Routine blood analysis showed mild elevation of liver enzymes (Aspartate transaminase 47 U/L, normal 34 U/L; Alanine aminotransferase 105 U/L, normal 36 U/L), creatine kinase (302 U/L, normal range: 20–200 U/L), and lactate dehydrogenase (344 U/L, normal range: 98 ~ 192 U/L). Other serum examinations including tumor marker (cancer antigen 19–9, carcinoembryonic antigen, prostate-specific antigen, alpha-fetoprotein), thyroid function and adrenal function, antinuclear antibody, heavy metals (copper, zinc, lead, calcium), hepatitis B, and hepatitis C titer were in the normal ranges. His cerebrospinal fluid analysis revealed normal cellular count, protein, and sugar levels.

Electromyography (EMG) studies showed spontaneous motor unit discharge including fasciculation, neuromyotonic discharge, and myokymic discharge (triplet and doublet) at rest (Fig. 1). High-rate (50 Hz) repetitive nerve stimulation (RNS) test showed an incremental response (102%) at the left abductor digiti minimi muscle, which suggested presynaptic neuromuscular junction dysfunction. (Table 1).

Fig. 1
figure 1

Resting Needle Electromyography (EMG). The resting needle EMG of this patient showed classical triplets motor unit action potential at the left gastrocnemius muscle (A) and left abductor digiti minimi muscle (B)

Table 1 Summary of clinical symptoms, tumor progression, and antibodies titer

Autoantibody to acetylcholine receptor was negative. Moreover, we cooperate with UniPharma company and used the cell-based indirect immunofluorescence assay (EUROIMMUN, Lubeck, Germany) to detect serum antibody, which showed positive LGI1 (1:10, results with a titer 1:< 10 were considered negative) and CASPR2 (1:100, results with a titer 1:< 100 were considered negative) antibodies. (Table 1) The whole-body computed tomography (CT) scan showed an enhancing mass lesion (8.7 × 3.9 cm) at anterior mediastinum, suspected malignant thymoma with great vessel attachment, and tumor seeding at right pleural and right-side pericardium (Fig. 2). Positron emission tomography scan showed the tumor involving the anterior mediastinum, right pleura, and diaphragm, and bilateral neck lymph node lesions suspected reactive or metastasis (Fig. 3). The pathologic report of CT-guided biopsy was consistent with thymoma (WHO type B2). The clinical stage showed Masaoka stage IVa, and American Joint Committee on Cancer (AJCC) stage IV (T4N2M1). The oncologist suggested concurrent chemoradiotherapy (CCRT) with chemotherapy (doxorubicin, cisplatin, vincristine, and cyclophosphamide [ADOC]) every 3 weeks, and local radiotherapy focusing on anterior mediastinum.

Fig. 2
figure 2

Whole-body computed tomography (CT) image. The coronal whole-body CT study of this patients (A) showed an enhancing mass lesion (8.7 × 3.9 cm) at the anterior mediastinum, which is suspected as a thymoma, with tumor attachment/invasion of ascending aorta, pulmonary artery, and partial encasement of superior vena cava (B, C). Nodular thickening of the right pleura (B) and right-side pericardium (D), which are suspected tumor invasions are also noted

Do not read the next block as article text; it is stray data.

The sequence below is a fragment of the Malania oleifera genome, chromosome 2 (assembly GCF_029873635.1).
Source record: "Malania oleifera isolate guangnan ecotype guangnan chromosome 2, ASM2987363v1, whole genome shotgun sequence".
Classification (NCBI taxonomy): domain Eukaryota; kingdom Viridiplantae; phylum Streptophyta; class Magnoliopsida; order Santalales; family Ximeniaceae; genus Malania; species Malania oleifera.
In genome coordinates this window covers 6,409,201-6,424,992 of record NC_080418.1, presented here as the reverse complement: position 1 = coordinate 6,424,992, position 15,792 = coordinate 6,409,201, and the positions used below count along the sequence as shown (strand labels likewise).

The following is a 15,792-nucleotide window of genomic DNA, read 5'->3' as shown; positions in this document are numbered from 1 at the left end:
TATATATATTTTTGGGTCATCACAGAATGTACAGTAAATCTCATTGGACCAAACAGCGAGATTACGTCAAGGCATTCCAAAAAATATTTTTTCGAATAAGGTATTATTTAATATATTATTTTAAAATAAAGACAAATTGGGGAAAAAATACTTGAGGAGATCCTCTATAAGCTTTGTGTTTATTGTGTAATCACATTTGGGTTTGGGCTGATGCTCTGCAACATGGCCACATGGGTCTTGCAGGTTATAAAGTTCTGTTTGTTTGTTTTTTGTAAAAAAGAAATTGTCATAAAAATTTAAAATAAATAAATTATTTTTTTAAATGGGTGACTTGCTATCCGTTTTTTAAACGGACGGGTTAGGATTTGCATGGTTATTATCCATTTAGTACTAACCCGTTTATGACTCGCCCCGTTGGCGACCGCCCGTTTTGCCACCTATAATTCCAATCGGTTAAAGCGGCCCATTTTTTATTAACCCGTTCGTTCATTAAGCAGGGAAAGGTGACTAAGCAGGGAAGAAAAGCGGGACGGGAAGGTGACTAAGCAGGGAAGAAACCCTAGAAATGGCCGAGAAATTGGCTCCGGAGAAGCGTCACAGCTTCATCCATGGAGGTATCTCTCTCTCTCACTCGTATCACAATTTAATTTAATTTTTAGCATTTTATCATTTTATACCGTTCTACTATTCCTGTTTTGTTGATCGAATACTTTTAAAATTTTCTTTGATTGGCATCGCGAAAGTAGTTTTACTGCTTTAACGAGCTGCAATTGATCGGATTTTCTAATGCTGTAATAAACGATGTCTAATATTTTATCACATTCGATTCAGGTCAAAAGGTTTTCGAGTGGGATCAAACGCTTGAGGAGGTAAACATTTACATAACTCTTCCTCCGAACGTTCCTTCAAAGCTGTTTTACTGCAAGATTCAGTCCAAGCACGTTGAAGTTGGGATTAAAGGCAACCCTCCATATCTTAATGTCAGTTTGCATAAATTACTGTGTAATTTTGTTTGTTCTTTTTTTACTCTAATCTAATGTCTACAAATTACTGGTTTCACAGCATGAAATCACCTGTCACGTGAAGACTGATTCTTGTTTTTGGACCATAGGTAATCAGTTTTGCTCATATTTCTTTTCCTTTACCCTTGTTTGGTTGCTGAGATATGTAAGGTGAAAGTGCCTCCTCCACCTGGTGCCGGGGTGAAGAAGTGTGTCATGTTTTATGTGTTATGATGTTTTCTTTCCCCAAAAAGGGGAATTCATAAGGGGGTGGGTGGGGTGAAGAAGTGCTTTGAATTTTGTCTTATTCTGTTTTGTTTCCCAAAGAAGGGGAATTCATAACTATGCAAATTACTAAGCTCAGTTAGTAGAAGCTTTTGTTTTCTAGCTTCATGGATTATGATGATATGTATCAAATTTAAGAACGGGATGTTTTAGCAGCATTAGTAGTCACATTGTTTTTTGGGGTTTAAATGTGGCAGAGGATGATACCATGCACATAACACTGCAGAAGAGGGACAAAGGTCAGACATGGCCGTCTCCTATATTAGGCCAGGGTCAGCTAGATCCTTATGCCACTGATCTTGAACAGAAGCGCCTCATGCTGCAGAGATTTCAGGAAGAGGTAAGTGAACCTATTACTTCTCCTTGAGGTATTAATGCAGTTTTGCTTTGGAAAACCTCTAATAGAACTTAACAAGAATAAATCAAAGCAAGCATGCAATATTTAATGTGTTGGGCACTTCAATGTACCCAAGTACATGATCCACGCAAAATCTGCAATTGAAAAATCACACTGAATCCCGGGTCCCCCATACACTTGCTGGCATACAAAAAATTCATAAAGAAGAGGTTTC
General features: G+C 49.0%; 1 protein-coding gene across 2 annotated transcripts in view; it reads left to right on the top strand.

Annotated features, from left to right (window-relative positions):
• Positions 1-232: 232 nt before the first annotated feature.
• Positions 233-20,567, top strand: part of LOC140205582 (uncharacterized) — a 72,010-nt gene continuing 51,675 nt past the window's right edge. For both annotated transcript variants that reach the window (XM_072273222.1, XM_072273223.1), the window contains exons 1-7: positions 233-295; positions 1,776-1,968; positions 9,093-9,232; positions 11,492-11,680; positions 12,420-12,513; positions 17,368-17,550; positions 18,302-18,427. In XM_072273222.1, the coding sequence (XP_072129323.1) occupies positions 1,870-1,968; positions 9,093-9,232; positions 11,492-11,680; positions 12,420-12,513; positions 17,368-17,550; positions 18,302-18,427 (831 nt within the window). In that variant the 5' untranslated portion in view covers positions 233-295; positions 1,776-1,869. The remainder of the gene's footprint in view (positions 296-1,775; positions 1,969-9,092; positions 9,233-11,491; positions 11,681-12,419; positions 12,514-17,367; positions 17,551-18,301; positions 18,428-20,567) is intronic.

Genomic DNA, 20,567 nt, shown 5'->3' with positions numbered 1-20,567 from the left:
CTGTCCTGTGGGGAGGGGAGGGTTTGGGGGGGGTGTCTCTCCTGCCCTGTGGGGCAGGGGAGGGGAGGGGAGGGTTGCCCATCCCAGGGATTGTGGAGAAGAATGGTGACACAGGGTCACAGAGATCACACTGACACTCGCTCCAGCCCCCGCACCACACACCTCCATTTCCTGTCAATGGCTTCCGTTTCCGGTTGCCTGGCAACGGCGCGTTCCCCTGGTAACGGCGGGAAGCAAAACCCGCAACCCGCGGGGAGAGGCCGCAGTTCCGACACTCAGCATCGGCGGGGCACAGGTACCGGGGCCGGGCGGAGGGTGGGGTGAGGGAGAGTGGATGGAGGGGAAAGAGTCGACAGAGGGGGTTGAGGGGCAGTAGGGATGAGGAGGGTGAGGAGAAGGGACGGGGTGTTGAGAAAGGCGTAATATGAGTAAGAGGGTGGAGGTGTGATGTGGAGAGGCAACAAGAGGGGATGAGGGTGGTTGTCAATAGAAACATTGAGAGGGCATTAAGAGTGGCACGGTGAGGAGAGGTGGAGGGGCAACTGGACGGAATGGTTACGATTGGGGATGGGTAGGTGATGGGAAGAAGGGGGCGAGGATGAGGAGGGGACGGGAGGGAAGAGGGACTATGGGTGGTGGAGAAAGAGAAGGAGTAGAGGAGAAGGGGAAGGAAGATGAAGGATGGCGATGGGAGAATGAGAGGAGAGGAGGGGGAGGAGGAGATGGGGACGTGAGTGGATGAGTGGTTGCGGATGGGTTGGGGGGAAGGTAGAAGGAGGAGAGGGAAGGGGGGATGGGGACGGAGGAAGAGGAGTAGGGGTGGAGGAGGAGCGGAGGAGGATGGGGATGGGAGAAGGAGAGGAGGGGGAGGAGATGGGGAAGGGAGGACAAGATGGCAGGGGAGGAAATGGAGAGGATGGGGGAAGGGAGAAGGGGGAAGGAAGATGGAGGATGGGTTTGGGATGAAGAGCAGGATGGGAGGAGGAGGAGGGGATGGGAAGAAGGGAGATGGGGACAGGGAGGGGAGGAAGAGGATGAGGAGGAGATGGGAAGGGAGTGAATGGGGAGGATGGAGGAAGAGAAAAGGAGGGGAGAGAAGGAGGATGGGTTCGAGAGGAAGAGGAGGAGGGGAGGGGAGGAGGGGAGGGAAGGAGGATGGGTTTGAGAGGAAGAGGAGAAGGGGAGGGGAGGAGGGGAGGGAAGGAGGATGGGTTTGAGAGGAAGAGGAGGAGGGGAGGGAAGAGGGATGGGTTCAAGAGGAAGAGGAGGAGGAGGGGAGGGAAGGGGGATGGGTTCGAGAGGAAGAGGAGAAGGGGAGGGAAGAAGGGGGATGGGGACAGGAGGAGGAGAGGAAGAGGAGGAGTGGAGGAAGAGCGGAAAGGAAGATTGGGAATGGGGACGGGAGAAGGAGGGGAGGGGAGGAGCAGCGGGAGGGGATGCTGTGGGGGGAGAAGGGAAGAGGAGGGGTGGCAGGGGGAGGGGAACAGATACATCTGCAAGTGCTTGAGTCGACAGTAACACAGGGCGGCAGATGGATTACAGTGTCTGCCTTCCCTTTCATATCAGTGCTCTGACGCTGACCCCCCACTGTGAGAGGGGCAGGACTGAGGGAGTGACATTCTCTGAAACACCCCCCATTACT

Fig. 3
figure 3

Positron emission tomography (PET) of the whole body. The PET of the whole body (A) showed the tumor with anterior mediastinum (C), right pleura (C), diaphragm invasions (D, E), and bilateral neck lymph node lesions (B), which are probable metastatic lymphadenopathy or reactive lymphadenopathy

However, the patient’s neurologic symptoms persisted after one course of ADOC treatment. Under the diagnosis of paraneoplastic-related Isaacs’ syndrome, he then received a 5-day course of intravenous immunoglobulin (IVIG, total 2 g/kg). Medications including tizanidine, baclofen, gabapentin, phenytoin, oxycodone, oxcarbazepine, fentanyl, codeine, and morphine were tried for muscle cramp and pain control. Mexiletine was also added for his cramps. However, his symptoms including pain, muscle twitching, and cramps persisted. His muscle cramp and pain improved only after high dose prednisolone treatment (50 mg/day) and then gradually subsided 4 months later.

Follow-up chest CT after four courses of ADOC treatment showed that thymoma at anterior mediastinum regressed partially (8.7 cm → 4.5 cm) and the right pleural masses disappeared totally. Follow-up anti-LGI1 and anti-CASPR2 autoantibodies also turned negative. The high rate RNS test showed no more incremental change. (Table 1).

His steroid dose was tapered in the next 5 months. Some muscle twitching showed up again when the prednisolone was tapered to 5 mg in three out of every seven days. Follow-up serum VGKC complex antibodies assay showed positive LGI1 antibody (1:10) while CASPR2 antibody remained undetectable. Chest CT showed an enlarged anterior mass (4.5 cm → 5.7 cm), either post-radiation changes or disease progression. (Table 1) Prednisolone was increased to 60 mg per day, meanwhile, chemotherapy with ADOC continued. His symptoms then subsided again.

Discussion and conclusions